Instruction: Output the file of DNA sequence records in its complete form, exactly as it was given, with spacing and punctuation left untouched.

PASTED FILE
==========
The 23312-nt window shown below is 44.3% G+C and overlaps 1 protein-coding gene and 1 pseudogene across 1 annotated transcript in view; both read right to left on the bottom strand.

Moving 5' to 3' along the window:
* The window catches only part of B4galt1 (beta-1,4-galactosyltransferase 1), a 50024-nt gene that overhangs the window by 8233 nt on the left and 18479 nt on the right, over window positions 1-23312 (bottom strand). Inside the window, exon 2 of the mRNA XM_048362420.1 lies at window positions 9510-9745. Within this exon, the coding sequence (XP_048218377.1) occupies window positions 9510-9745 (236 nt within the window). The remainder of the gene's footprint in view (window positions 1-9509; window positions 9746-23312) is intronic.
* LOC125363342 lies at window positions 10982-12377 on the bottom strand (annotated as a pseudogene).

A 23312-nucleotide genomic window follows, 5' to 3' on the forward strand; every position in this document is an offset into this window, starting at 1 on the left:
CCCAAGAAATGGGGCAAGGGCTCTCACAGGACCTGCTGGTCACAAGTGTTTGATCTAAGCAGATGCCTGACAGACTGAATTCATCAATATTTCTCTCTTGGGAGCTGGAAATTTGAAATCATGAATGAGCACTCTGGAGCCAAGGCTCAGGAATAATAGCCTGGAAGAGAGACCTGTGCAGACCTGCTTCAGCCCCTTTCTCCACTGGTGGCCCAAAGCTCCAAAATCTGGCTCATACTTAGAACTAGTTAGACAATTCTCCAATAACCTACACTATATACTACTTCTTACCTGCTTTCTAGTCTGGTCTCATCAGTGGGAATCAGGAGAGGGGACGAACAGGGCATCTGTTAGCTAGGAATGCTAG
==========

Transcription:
The 23312-nt window shown below is 44.3% G+C and overlaps 1 protein-coding gene and 1 pseudogene across 1 annotated transcript in view; both read right to left on the bottom strand.

Moving 5' to 3' along the window:
* The window catches only part of B4galt1 (beta-1,4-galactosyltransferase 1), a 50024-nt gene that overhangs the window by 8233 nt on the left and 18479 nt on the right, over window positions 1-23312 (bottom strand). Inside the window, exon 2 of the mRNA XM_048362420.1 lies at window positions 9510-9745. Within this exon, the coding sequence (XP_048218377.1) occupies window positions 9510-9745 (236 nt within the window). The remainder of the gene's footprint in view (window positions 1-9509; window positions 9746-23312) is intronic.
* LOC125363342 lies at window positions 10982-12377 on the bottom strand (annotated as a pseudogene).

A 23312-nucleotide genomic window follows, 5' to 3' on the forward strand; every position in this document is an offset into this window, starting at 1 on the left:
CCCAAGAAATGGGGCAAGGGCTCTCACAGGACCTGCTGGTCACAAGTGTTTGATCTAAGCAGATGCCTGACAGACTGAATTCATCAATATTTCTCTCTTGGGAGCTGGAAATTTGAAATCATGAATGAGCACTCTGGAGCCAAGGCTCAGGAATAATAGCCTGGAAGAGAGACCTGTGCAGACCTGCTTCAGCCCCTTTCTCCACTGGTGGCCCAAAGCTCCAAAATCTGGCTCATACTTAGAACTAGTTAGACAATTCTCCAATAACCTACACTATATACTACTTCTTACCTGCTTTCTAGTCTGGTCTCATCAGTGGGAATCAGGAGAGGGGACGAACAGGGCATCTGTTAGCTAGGAATGCTAG